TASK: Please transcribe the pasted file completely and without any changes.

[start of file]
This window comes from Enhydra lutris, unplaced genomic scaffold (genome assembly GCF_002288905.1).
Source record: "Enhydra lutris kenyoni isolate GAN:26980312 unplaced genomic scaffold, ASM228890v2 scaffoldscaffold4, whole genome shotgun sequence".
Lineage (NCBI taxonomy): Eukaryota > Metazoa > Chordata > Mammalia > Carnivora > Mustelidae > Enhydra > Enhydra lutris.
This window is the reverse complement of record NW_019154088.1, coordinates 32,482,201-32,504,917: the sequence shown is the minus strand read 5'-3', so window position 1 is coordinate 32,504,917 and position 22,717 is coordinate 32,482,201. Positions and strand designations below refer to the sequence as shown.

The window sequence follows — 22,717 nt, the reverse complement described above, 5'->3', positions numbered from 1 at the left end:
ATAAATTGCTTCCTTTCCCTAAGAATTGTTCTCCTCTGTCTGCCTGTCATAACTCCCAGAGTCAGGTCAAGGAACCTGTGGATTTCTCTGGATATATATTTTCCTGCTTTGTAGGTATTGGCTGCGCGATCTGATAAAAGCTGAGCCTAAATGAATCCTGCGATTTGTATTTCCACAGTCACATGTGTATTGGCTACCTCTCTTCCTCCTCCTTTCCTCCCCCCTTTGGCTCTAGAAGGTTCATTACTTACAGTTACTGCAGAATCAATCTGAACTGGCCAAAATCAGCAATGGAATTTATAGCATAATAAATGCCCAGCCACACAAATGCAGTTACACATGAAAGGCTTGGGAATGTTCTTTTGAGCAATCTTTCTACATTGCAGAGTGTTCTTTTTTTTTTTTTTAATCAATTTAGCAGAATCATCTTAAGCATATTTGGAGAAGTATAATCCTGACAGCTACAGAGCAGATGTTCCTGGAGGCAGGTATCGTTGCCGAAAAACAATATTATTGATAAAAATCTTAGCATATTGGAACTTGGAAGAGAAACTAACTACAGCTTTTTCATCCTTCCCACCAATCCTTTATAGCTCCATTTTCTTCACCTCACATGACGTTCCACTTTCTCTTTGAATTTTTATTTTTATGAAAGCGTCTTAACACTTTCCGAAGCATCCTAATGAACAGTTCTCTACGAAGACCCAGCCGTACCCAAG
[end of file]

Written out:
This window comes from Enhydra lutris, unplaced genomic scaffold (genome assembly GCF_002288905.1).
Source record: "Enhydra lutris kenyoni isolate GAN:26980312 unplaced genomic scaffold, ASM228890v2 scaffoldscaffold4, whole genome shotgun sequence".
Lineage (NCBI taxonomy): Eukaryota > Metazoa > Chordata > Mammalia > Carnivora > Mustelidae > Enhydra > Enhydra lutris.
This window is the reverse complement of record NW_019154088.1, coordinates 32,482,201-32,504,917: the sequence shown is the minus strand read 5'-3', so window position 1 is coordinate 32,504,917 and position 22,717 is coordinate 32,482,201. Positions and strand designations below refer to the sequence as shown.

The window sequence follows — 22,717 nt, the reverse complement described above, 5'->3', positions numbered from 1 at the left end:
ATAAATTGCTTCCTTTCCCTAAGAATTGTTCTCCTCTGTCTGCCTGTCATAACTCCCAGAGTCAGGTCAAGGAACCTGTGGATTTCTCTGGATATATATTTTCCTGCTTTGTAGGTATTGGCTGCGCGATCTGATAAAAGCTGAGCCTAAATGAATCCTGCGATTTGTATTTCCACAGTCACATGTGTATTGGCTACCTCTCTTCCTCCTCCTTTCCTCCCCCCTTTGGCTCTAGAAGGTTCATTACTTACAGTTACTGCAGAATCAATCTGAACTGGCCAAAATCAGCAATGGAATTTATAGCATAATAAATGCCCAGCCACACAAATGCAGTTACACATGAAAGGCTTGGGAATGTTCTTTTGAGCAATCTTTCTACATTGCAGAGTGTTCTTTTTTTTTTTTTTAATCAATTTAGCAGAATCATCTTAAGCATATTTGGAGAAGTATAATCCTGACAGCTACAGAGCAGATGTTCCTGGAGGCAGGTATCGTTGCCGAAAAACAATATTATTGATAAAAATCTTAGCATATTGGAACTTGGAAGAGAAACTAACTACAGCTTTTTCATCCTTCCCACCAATCCTTTATAGCTCCATTTTCTTCACCTCACATGACGTTCCACTTTCTCTTTGAATTTTTATTTTTATGAAAGCGTCTTAACACTTTCCGAAGCATCCTAATGAACAGTTCTCTACGAAGACCCAGCCGTACCCAAG